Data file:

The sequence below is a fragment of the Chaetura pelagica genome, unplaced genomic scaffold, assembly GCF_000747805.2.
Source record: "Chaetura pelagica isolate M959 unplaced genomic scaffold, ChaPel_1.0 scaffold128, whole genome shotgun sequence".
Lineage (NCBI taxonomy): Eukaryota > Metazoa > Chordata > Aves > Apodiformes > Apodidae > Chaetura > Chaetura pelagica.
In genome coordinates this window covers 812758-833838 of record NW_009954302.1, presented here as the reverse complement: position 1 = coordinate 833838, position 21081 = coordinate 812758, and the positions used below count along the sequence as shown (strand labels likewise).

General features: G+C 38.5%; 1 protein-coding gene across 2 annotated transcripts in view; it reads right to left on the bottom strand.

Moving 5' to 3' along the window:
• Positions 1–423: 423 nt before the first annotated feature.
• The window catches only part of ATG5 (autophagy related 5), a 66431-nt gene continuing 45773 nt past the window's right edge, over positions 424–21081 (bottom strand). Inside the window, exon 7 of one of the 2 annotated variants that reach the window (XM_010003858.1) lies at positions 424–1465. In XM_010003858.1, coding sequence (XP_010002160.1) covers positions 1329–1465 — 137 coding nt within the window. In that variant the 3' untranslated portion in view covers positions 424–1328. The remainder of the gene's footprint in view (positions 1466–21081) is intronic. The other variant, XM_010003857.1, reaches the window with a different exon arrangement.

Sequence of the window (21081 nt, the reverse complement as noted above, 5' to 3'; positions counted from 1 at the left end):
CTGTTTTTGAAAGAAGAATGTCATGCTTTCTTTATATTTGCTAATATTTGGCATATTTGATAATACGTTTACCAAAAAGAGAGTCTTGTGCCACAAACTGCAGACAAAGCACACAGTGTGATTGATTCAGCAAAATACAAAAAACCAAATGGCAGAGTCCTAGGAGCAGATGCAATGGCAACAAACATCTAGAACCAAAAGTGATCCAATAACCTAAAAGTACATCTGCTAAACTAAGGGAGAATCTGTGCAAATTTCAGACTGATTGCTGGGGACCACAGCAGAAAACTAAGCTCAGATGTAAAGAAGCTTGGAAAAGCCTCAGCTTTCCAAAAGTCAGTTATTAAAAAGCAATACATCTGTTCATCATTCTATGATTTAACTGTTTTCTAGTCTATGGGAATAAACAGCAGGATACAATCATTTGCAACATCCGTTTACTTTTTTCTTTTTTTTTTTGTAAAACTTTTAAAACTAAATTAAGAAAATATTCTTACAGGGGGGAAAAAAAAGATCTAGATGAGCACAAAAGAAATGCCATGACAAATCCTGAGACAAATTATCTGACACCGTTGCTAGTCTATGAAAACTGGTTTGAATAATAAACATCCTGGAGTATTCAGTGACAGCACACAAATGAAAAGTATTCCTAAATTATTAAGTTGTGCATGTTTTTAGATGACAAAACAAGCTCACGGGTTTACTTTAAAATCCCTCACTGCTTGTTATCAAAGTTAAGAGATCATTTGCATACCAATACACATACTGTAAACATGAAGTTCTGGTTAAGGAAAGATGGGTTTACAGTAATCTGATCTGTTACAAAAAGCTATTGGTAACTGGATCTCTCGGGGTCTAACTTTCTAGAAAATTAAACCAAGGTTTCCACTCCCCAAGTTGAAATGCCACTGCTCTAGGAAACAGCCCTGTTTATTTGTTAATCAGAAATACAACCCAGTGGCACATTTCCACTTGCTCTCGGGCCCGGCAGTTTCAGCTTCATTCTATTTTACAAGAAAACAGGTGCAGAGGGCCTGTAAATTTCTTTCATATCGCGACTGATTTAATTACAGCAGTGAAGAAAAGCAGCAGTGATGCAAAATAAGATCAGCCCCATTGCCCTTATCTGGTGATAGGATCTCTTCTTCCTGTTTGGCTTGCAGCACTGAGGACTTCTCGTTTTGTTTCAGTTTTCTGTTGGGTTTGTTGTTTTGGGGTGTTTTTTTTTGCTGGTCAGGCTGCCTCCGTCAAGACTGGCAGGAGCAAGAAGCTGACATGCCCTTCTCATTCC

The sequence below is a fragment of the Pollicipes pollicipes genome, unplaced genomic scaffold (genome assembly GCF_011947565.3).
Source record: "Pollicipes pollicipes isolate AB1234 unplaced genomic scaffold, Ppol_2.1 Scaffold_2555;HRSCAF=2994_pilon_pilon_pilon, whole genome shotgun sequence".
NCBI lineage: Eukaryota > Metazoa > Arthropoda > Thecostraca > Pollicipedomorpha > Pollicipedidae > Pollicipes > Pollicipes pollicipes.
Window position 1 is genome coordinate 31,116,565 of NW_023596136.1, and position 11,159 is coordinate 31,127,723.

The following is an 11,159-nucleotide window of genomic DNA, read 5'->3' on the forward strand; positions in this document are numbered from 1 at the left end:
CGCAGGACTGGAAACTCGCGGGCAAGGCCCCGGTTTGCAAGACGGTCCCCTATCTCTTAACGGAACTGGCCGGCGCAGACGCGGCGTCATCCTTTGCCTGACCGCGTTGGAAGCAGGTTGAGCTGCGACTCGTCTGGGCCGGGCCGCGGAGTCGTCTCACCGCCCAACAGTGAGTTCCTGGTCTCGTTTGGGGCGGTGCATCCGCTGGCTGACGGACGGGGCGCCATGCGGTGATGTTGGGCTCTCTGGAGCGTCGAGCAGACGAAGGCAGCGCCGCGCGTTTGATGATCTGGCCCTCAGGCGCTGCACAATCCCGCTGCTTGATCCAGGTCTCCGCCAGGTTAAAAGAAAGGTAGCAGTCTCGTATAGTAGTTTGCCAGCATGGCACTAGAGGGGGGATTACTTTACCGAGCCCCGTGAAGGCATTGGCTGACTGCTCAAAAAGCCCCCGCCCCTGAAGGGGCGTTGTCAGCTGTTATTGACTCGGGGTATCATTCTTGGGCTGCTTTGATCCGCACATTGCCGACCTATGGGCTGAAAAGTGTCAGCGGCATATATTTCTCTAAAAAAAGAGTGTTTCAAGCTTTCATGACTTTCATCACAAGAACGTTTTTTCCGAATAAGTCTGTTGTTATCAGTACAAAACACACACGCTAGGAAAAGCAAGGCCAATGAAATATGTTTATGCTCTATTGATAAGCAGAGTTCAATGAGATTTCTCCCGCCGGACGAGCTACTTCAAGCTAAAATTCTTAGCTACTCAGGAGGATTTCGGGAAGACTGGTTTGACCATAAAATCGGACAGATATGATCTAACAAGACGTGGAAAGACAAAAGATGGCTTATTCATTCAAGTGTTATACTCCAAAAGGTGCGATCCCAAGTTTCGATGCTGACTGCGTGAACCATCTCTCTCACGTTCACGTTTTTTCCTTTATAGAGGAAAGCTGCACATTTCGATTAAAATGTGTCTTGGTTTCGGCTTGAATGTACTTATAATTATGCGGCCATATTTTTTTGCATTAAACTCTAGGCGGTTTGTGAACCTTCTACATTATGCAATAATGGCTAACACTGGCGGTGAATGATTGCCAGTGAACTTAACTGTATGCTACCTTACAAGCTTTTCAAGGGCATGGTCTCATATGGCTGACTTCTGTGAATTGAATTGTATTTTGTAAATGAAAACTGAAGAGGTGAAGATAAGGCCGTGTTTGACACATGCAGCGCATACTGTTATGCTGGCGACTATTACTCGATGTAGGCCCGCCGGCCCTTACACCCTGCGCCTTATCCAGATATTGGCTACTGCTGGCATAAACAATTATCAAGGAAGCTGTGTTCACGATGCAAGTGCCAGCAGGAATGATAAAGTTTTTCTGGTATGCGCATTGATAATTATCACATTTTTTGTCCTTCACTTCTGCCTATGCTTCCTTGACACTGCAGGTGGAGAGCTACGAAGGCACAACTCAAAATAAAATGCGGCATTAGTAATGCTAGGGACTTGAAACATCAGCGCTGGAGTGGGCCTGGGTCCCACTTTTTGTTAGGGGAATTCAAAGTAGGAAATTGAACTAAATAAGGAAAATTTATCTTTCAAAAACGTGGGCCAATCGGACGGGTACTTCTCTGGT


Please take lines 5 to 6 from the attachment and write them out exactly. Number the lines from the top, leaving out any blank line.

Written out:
General features: G+C 38.5%; 1 protein-coding gene across 2 annotated transcripts in view; it reads right to left on the bottom strand.

Moving 5' to 3' along the window: